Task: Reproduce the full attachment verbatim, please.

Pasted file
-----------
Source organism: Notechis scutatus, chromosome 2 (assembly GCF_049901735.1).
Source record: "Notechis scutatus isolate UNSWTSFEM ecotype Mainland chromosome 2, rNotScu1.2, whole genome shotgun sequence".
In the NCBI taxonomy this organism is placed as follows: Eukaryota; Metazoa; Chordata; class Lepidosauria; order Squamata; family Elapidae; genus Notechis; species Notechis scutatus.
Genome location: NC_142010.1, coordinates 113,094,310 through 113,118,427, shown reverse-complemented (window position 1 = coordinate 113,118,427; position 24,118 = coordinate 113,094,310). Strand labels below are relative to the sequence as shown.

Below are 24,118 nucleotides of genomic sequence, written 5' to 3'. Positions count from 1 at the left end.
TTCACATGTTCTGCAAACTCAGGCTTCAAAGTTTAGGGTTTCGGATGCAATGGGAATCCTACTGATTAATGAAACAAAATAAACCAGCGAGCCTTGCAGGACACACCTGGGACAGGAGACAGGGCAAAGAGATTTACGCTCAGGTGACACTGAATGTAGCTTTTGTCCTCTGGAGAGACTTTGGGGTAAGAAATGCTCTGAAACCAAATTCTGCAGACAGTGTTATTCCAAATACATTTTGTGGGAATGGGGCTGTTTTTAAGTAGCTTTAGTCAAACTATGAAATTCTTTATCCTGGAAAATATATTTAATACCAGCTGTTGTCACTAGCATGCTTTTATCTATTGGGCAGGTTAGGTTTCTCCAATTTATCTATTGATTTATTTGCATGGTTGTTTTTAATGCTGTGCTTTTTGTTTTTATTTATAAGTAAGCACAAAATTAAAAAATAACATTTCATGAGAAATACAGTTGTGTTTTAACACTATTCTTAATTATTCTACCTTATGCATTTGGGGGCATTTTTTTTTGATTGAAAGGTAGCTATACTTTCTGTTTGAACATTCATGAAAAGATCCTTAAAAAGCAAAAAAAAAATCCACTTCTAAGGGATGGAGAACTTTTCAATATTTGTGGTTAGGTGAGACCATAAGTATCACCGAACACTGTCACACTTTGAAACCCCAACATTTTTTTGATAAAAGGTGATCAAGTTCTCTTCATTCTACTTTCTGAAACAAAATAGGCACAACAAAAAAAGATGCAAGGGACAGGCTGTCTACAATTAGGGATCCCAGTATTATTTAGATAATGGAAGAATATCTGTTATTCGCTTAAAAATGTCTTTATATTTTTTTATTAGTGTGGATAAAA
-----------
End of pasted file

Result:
Source organism: Notechis scutatus, chromosome 2 (assembly GCF_049901735.1).
Source record: "Notechis scutatus isolate UNSWTSFEM ecotype Mainland chromosome 2, rNotScu1.2, whole genome shotgun sequence".
In the NCBI taxonomy this organism is placed as follows: Eukaryota; Metazoa; Chordata; class Lepidosauria; order Squamata; family Elapidae; genus Notechis; species Notechis scutatus.
Genome location: NC_142010.1, coordinates 113,094,310 through 113,118,427, shown reverse-complemented (window position 1 = coordinate 113,118,427; position 24,118 = coordinate 113,094,310). Strand labels below are relative to the sequence as shown.

Below are 24,118 nucleotides of genomic sequence, written 5' to 3'. Positions count from 1 at the left end.
TTCACATGTTCTGCAAACTCAGGCTTCAAAGTTTAGGGTTTCGGATGCAATGGGAATCCTACTGATTAATGAAACAAAATAAACCAGCGAGCCTTGCAGGACACACCTGGGACAGGAGACAGGGCAAAGAGATTTACGCTCAGGTGACACTGAATGTAGCTTTTGTCCTCTGGAGAGACTTTGGGGTAAGAAATGCTCTGAAACCAAATTCTGCAGACAGTGTTATTCCAAATACATTTTGTGGGAATGGGGCTGTTTTTAAGTAGCTTTAGTCAAACTATGAAATTCTTTATCCTGGAAAATATATTTAATACCAGCTGTTGTCACTAGCATGCTTTTATCTATTGGGCAGGTTAGGTTTCTCCAATTTATCTATTGATTTATTTGCATGGTTGTTTTTAATGCTGTGCTTTTTGTTTTTATTTATAAGTAAGCACAAAATTAAAAAATAACATTTCATGAGAAATACAGTTGTGTTTTAACACTATTCTTAATTATTCTACCTTATGCATTTGGGGGCATTTTTTTTTGATTGAAAGGTAGCTATACTTTCTGTTTGAACATTCATGAAAAGATCCTTAAAAAGCAAAAAAAAAATCCACTTCTAAGGGATGGAGAACTTTTCAATATTTGTGGTTAGGTGAGACCATAAGTATCACCGAACACTGTCACACTTTGAAACCCCAACATTTTTTTGATAAAAGGTGATCAAGTTCTCTTCATTCTACTTTCTGAAACAAAATAGGCACAACAAAAAAAGATGCAAGGGACAGGCTGTCTACAATTAGGGATCCCAGTATTATTTAGATAATGGAAGAATATCTGTTATTCGCTTAAAAATGTCTTTATATTTTTTTATTAGTGTGGATAAAA